Please note that tax, investment, pension and ISA rules can change and the information and any views contained in this article may now be inaccurate.
Brace yourself for state pension turbulence
When do you think you’ll receive your state pension and how much will you get? In an ideal world retirement investors would like to know the answers to these two questions.
The UK state pension system is fiendishly complicated and riddled with uncertainty. As a result, you might feel like you’re fumbling in the dark trying to figure out the foundation on which your private retirement savings are built.
I can at least help shed some light on how much you will get. Under reforms introduced in April 2016, future retirees are entitled to a flat-rate state pension worth around £155 a week.
There is always a catch
Not everyone will get the full amount. In order to qualify for the full state pension entitlement, you need to have 35 qualifying years of National Insurance (NI) contributions. To get any state pension, you’ll need at least 10 years of NI contributions.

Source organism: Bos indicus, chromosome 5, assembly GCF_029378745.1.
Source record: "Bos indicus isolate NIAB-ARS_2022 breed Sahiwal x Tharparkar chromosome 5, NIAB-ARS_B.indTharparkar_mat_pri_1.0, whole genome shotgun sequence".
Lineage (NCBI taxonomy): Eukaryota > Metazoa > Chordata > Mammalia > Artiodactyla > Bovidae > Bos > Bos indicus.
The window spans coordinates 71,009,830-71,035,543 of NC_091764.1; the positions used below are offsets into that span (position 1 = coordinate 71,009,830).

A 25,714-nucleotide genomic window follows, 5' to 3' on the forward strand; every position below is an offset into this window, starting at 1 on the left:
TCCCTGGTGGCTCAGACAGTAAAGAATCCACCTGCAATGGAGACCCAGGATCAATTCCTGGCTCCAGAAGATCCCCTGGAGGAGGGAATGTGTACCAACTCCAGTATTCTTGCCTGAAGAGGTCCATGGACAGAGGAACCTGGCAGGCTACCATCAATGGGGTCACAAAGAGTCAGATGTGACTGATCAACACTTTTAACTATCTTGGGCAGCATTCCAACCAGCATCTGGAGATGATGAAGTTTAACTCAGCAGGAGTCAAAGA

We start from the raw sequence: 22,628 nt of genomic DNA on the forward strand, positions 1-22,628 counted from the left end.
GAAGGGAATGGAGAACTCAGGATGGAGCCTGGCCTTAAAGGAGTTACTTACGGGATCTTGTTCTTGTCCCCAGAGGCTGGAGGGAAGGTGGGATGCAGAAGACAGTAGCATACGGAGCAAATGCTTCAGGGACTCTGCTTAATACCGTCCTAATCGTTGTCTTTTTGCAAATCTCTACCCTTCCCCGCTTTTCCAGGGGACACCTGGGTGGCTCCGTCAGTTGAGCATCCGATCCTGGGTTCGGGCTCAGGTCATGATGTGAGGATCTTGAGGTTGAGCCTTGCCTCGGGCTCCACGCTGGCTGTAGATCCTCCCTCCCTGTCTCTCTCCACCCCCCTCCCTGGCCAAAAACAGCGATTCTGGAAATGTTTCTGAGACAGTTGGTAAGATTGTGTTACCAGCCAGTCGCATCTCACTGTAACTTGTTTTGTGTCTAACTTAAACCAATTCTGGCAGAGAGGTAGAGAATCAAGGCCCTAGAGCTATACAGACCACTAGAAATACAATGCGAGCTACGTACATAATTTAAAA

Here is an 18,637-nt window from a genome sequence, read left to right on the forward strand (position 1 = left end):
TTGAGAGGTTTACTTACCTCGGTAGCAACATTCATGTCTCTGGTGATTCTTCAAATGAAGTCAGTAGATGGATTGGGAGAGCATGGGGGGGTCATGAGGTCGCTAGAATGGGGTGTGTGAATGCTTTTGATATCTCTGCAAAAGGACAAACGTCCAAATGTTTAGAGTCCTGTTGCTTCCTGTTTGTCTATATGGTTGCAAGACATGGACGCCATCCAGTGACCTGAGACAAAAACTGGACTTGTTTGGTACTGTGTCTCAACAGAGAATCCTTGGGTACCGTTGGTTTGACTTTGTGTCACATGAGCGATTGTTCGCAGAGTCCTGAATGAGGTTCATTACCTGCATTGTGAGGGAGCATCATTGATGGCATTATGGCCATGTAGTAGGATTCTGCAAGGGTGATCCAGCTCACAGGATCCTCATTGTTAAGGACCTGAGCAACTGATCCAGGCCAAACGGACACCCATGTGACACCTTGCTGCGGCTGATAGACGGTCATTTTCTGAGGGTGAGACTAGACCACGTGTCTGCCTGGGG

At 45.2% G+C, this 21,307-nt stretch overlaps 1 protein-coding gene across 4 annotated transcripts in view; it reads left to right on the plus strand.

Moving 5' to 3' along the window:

You can receive NI credits if you claim child benefit for a child under 12, get Jobseeker’s Allowance or receive a Carer’s Allowance. These will count towards your state pension qualifying years.
The value of your state pension might be lower if you previously contracted-out of the additional state pension (sometimes referred to as ‘S2P’). More details on how the new state pension works can be found on this Government website.
When will I get the cash?
Exactly when you will receive your state pension is likely to be the subject of significant debate in 2017. John Cridland, the former director of the CBI, is leading a review of the state pension age which could be a precursor to fundamental, radical reform.
At the moment, most people get their state pension at age 65. This is scheduled to rise to 66 from 2018, 67 from 2026 and 68 from 2044.
The debate around the state pension age centres on the balance between fairness and simplicity. Giving everyone the same amount at the same age is easy to understand and administer, but those on higher incomes tend to live longer and so will benefit more. Is this right? Or should the rich get their state pension later?
Equally, there are significant regional differences in life expectancy. According to the ONS, a 65 year old man in Kensington can expect to reach their 86th birthday, while a 65 year old in Manchester can only expect to clock up 80 years.
Incorporating things like income and region into the state pension age calculation might be possible, but would add untold complexity to an already complicated system.
As you plan for your retirement, you should prepare for the worst. Whether the Government pursues radical reform or maintains the existing structure, in reality you will probably have to wait longer to receive your state pension.
senior analyst, AJ Bell